Wednesday 20 January 2021


Since the 1950's artists have had a particular taste for incorporating 'new' and exotic objects into their work. In the recent years I've personally encountered Playstation Vita's, aircraft doors, Credit Cards, pocketbikes, welding helmets, flight cases, plane tickets, iPhones, various kinds of stands and tripods,  RealDolls, rock bits for well drilling, plotting machines, drawing robots, animatronic puppets and at the moment of writing anything made from carbon fibre is still considered notable as 'pushing the limits of art'. 
Really any object that is intricate, technologically complex, purpose-built or even simply expensive is likely to be included in an artwork at some point by somebody.
With that in mind, I realised there are still quite a few things in the world with similar characteristics that I haven't seen yet in an artwork, so here's a short overview of some products I believe will be used inside an art context at some point in the future:
  • Tilt/shock indicators for packages
  • Firearm suppressors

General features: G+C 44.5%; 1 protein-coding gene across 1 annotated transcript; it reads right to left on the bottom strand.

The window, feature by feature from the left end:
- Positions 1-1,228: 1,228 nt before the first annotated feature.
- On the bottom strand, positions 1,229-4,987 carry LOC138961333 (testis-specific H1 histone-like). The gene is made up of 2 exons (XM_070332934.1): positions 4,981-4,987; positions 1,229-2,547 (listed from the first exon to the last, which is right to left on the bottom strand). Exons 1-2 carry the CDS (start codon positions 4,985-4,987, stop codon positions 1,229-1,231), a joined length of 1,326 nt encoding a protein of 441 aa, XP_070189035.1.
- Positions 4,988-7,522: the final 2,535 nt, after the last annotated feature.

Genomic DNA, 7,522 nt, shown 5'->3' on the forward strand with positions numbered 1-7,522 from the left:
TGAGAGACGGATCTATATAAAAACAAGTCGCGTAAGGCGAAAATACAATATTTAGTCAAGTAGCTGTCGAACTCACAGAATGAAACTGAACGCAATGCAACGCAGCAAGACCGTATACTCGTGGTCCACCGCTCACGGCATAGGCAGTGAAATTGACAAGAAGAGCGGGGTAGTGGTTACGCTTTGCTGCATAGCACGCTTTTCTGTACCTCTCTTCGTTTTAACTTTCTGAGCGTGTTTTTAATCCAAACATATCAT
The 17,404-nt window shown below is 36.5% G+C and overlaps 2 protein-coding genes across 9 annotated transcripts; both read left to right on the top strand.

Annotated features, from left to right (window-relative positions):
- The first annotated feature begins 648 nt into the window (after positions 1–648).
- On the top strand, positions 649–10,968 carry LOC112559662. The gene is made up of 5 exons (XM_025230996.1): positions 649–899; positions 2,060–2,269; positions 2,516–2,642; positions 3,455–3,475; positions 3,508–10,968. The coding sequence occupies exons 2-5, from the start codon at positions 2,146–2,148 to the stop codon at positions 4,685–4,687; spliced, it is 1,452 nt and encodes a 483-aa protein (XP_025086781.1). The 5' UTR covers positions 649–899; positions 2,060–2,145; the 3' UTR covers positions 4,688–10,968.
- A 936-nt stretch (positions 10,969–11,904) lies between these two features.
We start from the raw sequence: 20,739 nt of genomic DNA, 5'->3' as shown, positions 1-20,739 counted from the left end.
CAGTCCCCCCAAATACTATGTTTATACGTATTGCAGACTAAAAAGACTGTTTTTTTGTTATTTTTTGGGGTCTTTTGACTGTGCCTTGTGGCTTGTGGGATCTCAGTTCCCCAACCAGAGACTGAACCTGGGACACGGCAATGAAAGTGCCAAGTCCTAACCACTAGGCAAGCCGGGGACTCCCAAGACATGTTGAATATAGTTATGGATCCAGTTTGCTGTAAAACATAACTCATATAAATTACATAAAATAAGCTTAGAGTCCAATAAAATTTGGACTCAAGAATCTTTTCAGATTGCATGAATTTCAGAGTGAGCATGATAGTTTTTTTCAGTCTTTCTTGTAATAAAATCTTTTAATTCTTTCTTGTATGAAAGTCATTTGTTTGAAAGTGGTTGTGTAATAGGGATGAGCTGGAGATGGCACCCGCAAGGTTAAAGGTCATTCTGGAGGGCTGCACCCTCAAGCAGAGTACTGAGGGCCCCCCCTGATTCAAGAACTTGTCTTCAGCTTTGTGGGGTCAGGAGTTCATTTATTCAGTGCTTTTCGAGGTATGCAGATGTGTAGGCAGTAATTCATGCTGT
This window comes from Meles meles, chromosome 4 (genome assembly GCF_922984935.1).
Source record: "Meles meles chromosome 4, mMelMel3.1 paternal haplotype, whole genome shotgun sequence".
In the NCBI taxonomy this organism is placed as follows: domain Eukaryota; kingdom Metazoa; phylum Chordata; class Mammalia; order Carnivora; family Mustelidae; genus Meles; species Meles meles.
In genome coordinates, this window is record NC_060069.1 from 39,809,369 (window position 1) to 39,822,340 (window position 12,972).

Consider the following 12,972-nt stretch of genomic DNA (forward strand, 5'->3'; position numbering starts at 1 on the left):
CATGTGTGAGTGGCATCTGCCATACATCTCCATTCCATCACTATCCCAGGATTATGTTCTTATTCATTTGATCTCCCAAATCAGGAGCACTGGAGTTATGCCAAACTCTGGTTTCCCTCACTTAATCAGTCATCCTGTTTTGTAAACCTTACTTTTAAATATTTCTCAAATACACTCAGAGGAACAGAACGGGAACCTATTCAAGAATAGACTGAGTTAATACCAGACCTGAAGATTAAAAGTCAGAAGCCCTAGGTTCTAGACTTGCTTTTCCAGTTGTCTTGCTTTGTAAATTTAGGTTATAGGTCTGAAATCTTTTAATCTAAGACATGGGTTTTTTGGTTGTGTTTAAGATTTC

• Diving equipment
  • Compound and recurve archery equipment
  • Sports equipment in general is a safe bet, particularly for individual sports
  • High security locks, as well as lock-picking equipment
  • Bladeless fans in general and Dyson's Airblade and Supersonic range of products in particular
  • Maglite and other durable flashlights
  • Any kind of MagSwitch switchable magnets
  • Dentistry tools
  • Medical equipment in general
  • Gambling paraphernalia
  • Curta calculators 
  • Quilting rulers
  • Synthesizers and drum machines
  • Tents and other outdoor/survival equipment
  • Rare and/or obsolete (digital) storage formats, such as Sony's NT cassette tape
  • Stage lighting equipment, especially LED video panels
  • LEGO's pick-a-brick service
  • Borescopes
  • Eye tracking glasses
  • Laser scanners for 3D imaging
  • Basically any kind of new camera will get used as soon as it becomes affordable enough